Feadship — Helix
Helix is the fifth launch in Feadship’s F45 Vantage semi-custom series, and she’s the first yacht from the famed Dutch builder on tour in Asia for the boat show season this spring
Force 8 conditions aren’t exactly the type of circumstances most people want to encounter, particularly when aboard a pleasure craft. But there was Helix, in moderately high waves and gale winds blowing foam and spray, as she left Royal Van Lent Shipyard in Holland for the Monaco Yacht Show last September. The 44.65-metre motoryacht, the shipyard’s fifth semi-custom superyacht, seemingly took it all in stride, though. According to her engineer, there were no problems in either her stability or her handling.
That’s the type of reliability yacht buyers have come to expect of a Feadship. When the Royal Van Lent shipyard introduced the F45 Vantage series in 2007 as its first foray into semi-custom yachts, the management team promised the same attention to engineering as its fully custom superyachts. But what buyers didn’t expect is that the series would be ahead of its time in terms of style and sophistication.
Even now, five years after the series was launched, the general arrangement of the F45 Vantage series is distinctly on the leading edge of innovative design. Consider the placement of staterooms: Everyone, owner and all eight guests, are accommodated on the main deck aboard Helix. When Feadship revealed this arrangement to the media before the first F45 Vantage was under construction, several journalists and yacht watchers wondered whether it would catch on. After all, no other semi-custom yacht builder—indeed, not even a fully custom yacht builder—offered guests essentially the same real estate as the owners. And wouldn’t the arrangement take coveted space away from the saloon and dining area?
The concerns were all for naught. Feadship asked its owners how much time they really spent in the inside dining area, and the answer was hardly any. Instead, guests and owners ate outside nearly every chance they had. So, if there was no need for a formal main-deck dining area, the galley could go below decks and the guest staterooms could come up. Just like the four previous F45 Vantages, Helix allows her guests to indulge in excellent views due to two enormous windows per cabin. Automatic blinds can cover each for privacy while the yacht is in port. In typical Feadship fashion, the blinds’ operation is whisper-quiet. One press of a button, and the blinds come fully down. If you only want partial shade, no problem; press the button while the blinds are descending, and they stop.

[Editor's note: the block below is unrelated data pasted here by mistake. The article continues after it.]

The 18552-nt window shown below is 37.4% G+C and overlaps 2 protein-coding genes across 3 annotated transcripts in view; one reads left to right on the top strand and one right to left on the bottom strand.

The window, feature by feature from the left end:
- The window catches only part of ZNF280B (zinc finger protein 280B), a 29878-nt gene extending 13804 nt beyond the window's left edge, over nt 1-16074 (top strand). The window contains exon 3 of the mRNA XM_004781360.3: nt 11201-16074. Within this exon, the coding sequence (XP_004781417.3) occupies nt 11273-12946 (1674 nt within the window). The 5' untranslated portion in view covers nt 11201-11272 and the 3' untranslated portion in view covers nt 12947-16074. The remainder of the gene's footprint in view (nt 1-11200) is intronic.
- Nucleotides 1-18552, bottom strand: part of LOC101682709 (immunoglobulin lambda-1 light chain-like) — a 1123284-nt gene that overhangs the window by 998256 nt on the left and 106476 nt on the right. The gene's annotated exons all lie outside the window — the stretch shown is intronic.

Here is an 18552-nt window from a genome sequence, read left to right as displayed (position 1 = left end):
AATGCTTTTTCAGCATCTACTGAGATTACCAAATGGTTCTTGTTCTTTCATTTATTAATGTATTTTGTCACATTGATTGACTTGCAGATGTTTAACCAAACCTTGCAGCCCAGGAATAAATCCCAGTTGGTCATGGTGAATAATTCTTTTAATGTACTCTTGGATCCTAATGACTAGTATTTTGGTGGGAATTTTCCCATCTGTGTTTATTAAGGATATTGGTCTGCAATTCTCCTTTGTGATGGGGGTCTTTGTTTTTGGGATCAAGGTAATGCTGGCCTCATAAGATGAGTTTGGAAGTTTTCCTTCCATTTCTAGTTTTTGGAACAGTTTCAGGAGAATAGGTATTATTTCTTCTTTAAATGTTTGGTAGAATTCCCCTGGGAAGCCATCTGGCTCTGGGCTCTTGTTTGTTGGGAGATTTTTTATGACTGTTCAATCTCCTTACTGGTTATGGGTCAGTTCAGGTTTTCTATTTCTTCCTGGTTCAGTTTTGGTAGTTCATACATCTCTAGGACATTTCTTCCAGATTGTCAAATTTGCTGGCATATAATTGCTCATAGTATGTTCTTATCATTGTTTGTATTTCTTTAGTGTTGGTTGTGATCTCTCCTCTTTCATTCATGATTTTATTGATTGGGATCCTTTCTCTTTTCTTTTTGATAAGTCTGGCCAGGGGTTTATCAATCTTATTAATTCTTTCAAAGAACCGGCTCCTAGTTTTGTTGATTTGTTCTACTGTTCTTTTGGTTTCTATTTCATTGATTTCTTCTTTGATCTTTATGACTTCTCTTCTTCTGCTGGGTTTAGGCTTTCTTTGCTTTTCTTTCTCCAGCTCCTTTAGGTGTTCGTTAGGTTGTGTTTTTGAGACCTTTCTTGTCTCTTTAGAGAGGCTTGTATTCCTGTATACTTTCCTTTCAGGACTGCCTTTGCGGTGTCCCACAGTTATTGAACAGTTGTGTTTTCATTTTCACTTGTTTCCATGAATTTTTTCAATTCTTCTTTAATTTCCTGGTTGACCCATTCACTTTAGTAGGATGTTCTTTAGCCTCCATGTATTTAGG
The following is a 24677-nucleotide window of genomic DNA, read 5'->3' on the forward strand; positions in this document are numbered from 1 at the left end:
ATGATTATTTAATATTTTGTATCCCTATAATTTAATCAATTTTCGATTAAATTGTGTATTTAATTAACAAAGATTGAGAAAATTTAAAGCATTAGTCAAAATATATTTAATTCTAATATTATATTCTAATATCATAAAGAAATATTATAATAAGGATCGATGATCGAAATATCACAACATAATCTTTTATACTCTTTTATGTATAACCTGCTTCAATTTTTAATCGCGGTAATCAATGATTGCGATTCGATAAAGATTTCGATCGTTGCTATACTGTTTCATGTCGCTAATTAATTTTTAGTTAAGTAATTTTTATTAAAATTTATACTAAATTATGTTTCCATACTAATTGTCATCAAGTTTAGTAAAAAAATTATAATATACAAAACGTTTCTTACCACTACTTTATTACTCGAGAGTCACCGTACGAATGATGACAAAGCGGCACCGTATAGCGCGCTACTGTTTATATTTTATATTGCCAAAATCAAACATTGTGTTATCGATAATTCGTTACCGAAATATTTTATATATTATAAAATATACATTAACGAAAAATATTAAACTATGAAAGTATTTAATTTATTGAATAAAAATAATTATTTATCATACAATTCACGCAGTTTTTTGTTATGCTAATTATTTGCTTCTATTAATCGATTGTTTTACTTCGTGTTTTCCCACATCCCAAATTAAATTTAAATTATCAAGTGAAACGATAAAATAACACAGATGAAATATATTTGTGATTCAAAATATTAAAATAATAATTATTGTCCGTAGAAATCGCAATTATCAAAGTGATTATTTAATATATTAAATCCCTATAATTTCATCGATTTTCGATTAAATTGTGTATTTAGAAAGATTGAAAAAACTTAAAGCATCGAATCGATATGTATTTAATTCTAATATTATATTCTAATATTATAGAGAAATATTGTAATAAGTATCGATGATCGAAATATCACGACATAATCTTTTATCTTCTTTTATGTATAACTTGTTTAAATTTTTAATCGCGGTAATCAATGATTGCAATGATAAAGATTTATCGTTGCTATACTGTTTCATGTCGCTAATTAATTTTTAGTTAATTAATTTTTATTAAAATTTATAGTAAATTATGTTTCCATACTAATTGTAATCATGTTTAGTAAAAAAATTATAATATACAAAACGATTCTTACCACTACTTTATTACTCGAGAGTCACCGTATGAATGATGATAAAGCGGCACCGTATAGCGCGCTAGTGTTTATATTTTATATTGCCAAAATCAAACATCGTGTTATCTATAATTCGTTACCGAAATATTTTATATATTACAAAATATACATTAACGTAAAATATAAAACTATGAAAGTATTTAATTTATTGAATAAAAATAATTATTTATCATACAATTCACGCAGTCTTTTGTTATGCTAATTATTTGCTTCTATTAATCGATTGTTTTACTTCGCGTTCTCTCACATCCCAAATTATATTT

Of course, the master suite aboard Helix, fully forward, also benefits from the nearly full-height windows, but it further has some extra special touches. First, the already-voluminous feel of the master cabin is accentuated by the 2.7-metre-high headroom – enough for Yao Ming, one-time tallest player in the NBA, to comfortably walk about without having to duck. Few superyachts offer this much space, even fully custom ones far larger than Helix. Second, a rectangular skylight about half a metre higher spans the space from the sleeping area to the en suite bath. If you’ve been following yacht design for a few years, think back to 2007, and you’ll recall skylights were a rarity. They still are, though when they’re present, they’re typically circular. The skylight aboard Helix is an innovative way to bring in much more natural light and make the master suite enjoyable day or night. Imagine being able to lay in bed and stare up at the stars when you’ve anchored for the night at some remote location, away from light pollution of the big city.
The master bathroom also has a skylight, along with plenty of marble finishing, to create a feeling of supreme luxury while keeping the airiness that permeates the yacht.
But, let’s get back to the relocation of the dining room for a moment. Interesting enough, Helix has a small round table and chairs tucked just inside the aft-deck doors, to port. While it would be a nice spot for snacks or drinks, it’s more likely to be a conversation area or a cards-playing area. So, the primary dining area has been moved up one level, on the bridge deck. This area enjoys the shade of the overhang of the sundeck.
Another formal dining arrangement aboard Helix lies indoors, to starboard. Intended to be the main dining area on inclement days, it’s delineated by teak decking. This helps separate it from the adjacent bridge-deck saloon without the use of bulkheads or other restrictive barriers. What’s more, in keeping with the concept applied to most previous F45 Vantage yachts, the bridge-deck saloon/dining area could easily become a favored spot in balmy breezes thanks to the three full-height windows, each of which can slide open, creating a wonderful indoor-outdoor expanse with a breezy feel in a tropical setting.